U.S. weekly jobless claims near pre-pandemic level as labor market recovers

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WASHINGTON (Businesshala) – The number of Americans filing new claims for unemployment benefits fell to near pre-pandemic levels last week as the labor market continues to improve, although labor shortages continue to hinder rapid job growth .

FILE PHOTO: People line outside a newly reopened career center for in-person appointments in Louisville, US, April 15, 2021. Businesshala / Amira Karaud

On Thursday the Labor Department’s weekly unemployment claims report, the most timely data on the health of the economy, also showed jobless benefits rolls falling to a 20-month low in early November. The economy is picking up momentum again after a lull in the summer as a wave of COVID-19 infections swept through the country, driven by the Delta version.

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“The demand for labor is very strong and the supply of workers is short, so there are very few layoffs right now,” said Gus Faucher, chief economist at PNC Financial in Pittsburgh, Pennsylvania.

The state’s initial claims for unemployment benefits fell by 1,000 to 268,000 seasonally adjusted claims for the week ended November 13, the Labor Department said Thursday. It was the lowest level since the start of the coronavirus pandemic in the United States more than 20 months ago.

Economists polled by Businesshala had estimated 260,000 applications in the latest week. The small drop was because the model the government uses to remove seasonal fluctuations from the data was less generous last week.

Unadjusted claims fell by 18,183 to 238,850 last week. The shortage was led by Kentucky, possibly due to temporary layoffs of automobile workers returning to factories as automotive manufacturers deal with global semiconductor shortages. Big declines were also seen in Michigan, Tennessee and Ohio, which have strong auto makers presence.

Filing in California compensates for the shortfall.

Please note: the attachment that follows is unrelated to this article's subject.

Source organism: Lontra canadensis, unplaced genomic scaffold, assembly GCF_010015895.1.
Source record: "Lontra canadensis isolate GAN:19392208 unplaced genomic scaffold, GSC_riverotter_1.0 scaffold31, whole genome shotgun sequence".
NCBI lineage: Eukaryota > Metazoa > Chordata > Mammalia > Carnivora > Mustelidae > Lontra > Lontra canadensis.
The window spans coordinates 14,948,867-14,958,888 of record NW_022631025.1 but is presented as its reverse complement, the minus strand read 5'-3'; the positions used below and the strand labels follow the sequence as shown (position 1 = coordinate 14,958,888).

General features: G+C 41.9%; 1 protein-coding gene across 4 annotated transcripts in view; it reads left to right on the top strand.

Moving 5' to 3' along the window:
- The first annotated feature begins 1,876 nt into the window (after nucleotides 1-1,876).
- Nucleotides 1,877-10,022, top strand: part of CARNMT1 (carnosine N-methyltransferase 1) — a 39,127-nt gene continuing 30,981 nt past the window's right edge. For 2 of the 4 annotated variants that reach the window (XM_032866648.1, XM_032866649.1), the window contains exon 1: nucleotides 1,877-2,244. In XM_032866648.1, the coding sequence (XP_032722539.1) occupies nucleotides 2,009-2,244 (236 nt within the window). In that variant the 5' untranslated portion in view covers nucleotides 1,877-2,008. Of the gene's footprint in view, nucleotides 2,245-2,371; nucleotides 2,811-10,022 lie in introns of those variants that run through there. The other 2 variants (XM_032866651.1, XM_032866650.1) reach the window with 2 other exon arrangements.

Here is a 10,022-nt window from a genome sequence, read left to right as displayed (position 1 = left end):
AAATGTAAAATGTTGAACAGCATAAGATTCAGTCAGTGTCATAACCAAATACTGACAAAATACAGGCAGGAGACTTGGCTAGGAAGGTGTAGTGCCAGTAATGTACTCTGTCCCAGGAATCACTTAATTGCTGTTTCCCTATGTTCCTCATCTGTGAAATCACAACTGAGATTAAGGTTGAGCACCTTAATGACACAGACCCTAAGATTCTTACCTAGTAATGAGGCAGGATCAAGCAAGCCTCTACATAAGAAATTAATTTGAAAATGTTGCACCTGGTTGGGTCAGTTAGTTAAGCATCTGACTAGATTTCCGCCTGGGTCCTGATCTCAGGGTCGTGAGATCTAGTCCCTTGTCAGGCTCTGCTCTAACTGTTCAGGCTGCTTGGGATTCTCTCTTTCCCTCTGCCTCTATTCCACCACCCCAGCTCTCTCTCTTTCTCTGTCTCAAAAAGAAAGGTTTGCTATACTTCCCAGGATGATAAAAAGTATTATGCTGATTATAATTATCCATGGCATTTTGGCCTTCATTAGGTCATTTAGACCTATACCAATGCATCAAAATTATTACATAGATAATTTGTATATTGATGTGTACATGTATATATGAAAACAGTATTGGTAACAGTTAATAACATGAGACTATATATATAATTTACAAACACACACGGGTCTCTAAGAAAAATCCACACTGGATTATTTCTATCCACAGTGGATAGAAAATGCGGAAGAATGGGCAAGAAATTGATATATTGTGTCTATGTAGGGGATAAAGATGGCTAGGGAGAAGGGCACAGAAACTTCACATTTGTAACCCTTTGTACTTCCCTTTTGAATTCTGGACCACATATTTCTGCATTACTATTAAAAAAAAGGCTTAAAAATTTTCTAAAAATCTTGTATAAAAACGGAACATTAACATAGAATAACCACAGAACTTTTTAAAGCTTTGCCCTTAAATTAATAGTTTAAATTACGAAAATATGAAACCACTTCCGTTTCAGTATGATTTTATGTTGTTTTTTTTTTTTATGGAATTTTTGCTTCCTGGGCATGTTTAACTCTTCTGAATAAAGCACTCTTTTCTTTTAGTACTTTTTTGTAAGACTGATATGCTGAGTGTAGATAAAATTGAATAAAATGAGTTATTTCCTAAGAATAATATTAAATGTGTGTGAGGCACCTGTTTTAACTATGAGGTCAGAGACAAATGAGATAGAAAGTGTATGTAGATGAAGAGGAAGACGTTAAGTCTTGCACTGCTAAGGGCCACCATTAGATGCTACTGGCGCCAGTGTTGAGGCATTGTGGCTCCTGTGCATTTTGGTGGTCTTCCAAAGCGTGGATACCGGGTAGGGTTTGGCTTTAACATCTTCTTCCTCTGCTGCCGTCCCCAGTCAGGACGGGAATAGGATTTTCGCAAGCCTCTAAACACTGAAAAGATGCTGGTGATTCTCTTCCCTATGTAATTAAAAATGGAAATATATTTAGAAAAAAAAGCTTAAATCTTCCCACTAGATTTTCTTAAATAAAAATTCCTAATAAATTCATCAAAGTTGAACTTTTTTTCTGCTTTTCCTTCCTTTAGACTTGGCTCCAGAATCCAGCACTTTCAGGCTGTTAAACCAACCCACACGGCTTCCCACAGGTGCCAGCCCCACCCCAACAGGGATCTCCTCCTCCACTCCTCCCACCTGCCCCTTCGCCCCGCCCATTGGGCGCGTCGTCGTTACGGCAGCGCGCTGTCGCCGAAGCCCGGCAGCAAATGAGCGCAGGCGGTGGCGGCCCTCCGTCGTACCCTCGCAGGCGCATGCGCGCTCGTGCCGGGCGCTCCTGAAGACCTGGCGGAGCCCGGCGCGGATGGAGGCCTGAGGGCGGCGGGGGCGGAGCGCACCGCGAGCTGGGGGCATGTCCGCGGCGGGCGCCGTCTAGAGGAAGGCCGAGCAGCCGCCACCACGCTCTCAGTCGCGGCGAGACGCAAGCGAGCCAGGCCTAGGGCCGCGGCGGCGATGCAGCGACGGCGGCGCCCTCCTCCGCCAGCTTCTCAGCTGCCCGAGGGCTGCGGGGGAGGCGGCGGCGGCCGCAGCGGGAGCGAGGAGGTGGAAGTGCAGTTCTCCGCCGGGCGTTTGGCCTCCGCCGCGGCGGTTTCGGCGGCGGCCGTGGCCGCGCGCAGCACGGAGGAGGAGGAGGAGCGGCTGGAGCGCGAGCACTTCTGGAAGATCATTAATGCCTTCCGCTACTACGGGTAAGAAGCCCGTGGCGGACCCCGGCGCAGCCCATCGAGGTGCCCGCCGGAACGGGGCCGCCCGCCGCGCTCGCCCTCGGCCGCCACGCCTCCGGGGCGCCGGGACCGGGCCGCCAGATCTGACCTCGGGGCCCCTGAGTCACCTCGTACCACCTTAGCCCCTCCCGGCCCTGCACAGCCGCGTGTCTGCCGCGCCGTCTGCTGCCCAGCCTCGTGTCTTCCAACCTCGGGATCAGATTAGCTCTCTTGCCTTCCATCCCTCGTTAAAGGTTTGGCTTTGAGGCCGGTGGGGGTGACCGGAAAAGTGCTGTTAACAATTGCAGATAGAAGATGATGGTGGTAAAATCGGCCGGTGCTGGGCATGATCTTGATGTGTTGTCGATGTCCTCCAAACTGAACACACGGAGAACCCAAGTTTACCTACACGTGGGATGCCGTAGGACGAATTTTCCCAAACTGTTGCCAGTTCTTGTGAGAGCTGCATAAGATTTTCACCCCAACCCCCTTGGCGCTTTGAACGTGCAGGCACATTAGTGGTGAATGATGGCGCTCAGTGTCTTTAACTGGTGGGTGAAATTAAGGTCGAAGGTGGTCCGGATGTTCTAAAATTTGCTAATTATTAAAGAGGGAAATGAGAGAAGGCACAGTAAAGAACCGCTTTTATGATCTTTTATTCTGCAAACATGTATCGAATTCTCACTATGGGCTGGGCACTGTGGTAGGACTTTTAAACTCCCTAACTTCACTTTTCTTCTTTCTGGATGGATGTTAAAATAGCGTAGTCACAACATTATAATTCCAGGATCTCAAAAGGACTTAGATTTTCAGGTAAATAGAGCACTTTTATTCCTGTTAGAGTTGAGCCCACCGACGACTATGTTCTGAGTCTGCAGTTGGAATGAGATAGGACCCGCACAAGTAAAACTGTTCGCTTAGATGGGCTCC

A seventh consecutive weekly drop in claims has left them above the 256,000 level in mid-March 2020 and in a range linked to a healthy labor market. Claims declined from a record high of 6.149 million in early April 2020.

The continued improvement is in line with other data that suggested a pick-up in economic activity at the start of the fourth quarter after the July-September period grew at its slowest pace in more than a year.

Retail sales rose in October and production at factories also jumped sharply.

US shares opened with gains. The dollar fell against a basket of currencies. US Treasury prices were lower.

labor shortage

The claims report showed gains continued to accrue after dropping from 129,000 to 2.080 million in the initial week of aid in the week ended November 6. This was also the lowest level in 2020 since mid-March.

A total of 31.85 million people were collecting unemployment checks under all programs for the week ending 30 October. The shrinking unemployment list raises hopes that more people will soon be back in the labor force. Millions of unemployed Americans remain at home even after the end of generous federal government-funded benefits and the reopening of schools for individualized learning.

The claims data covers the period during which the government surveyed business establishments for the non-farm payroll component of the November employment report.

Claims have declined since mid-October, which would suggest strong employment growth this month. But with 10.4 million job openings by the end of September, there is a severe shortage of workers.

“The key to monthly job growth is the labor supply and the delta variance, so there’s some uncertainty,” said Ryan Sweet, a senior economist at Moody’s Analytics in West Chester, Pennsylvania. “The good news is that the impact of the delta variant on the labor market in November will be less than that of the teeth of the recent wave.”

The economy created 531,000 jobs in October. Employment growth this year has averaged 582,000 jobs per month and the labor force is 3 million below its pre-pandemic level.

Reporting by Lucia Muticani; Editing by Andrea Ricci

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